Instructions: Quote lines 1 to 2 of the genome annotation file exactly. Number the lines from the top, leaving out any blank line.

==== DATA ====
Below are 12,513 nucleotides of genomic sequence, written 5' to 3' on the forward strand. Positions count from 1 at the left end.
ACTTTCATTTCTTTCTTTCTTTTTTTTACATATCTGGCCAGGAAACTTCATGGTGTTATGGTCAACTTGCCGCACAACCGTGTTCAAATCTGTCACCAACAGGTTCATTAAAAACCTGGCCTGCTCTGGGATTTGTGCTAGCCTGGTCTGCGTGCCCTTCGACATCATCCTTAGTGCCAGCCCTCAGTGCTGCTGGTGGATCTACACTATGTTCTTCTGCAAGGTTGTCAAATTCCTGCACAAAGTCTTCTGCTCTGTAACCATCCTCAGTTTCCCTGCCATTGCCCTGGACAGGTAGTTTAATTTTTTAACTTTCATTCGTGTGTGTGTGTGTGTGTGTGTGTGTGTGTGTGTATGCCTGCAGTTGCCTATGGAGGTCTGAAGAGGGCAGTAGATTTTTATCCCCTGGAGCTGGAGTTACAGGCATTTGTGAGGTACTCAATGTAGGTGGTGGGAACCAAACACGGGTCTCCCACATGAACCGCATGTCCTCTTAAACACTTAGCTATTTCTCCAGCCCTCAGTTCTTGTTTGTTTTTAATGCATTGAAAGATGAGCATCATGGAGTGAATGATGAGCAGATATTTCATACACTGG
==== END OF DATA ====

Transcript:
Below are 12,513 nucleotides of genomic sequence, written 5' to 3' on the forward strand. Positions count from 1 at the left end.
ACTTTCATTTCTTTCTTTCTTTTTTTTACATATCTGGCCAGGAAACTTCATGGTGTTATGGTCAACTTGCCGCACAACCGTGTTCAAATCTGTCACCAACAGGTTCATTAAAAACCTGGCCTGCTCTGGGATTTGTGCTAGCCTGGTCTGCGTGCCCTTCGACATCATCCTTAGTGCCAGCCCTCAGTGCTGCTGGTGGATCTACACTATGTTCTTCTGCAAGGTTGTCAAATTCCTGCACAAAGTCTTCTGCTCTGTAACCATCCTCAGTTTCCCTGCCATTGCCCTGGACAGGTAGTTTAATTTTTTAACTTTCATTCGTGTGTGTGTGTGTGTGTGTGTGTGTGTGTGTGTATGCCTGCAGTTGCCTATGGAGGTCTGAAGAGGGCAGTAGATTTTTATCCCCTGGAGCTGGAGTTACAGGCATTTGTGAGGTACTCAATGTAGGTGGTGGGAACCAAACACGGGTCTCCCACATGAACCGCATGTCCTCTTAAACACTTAGCTATTTCTCCAGCCCTCAGTTCTTGTTTGTTTTTAATGCATTGAAAGATGAGCATCATGGAGTGAATGATGAGCAGATATTTCATACACTGG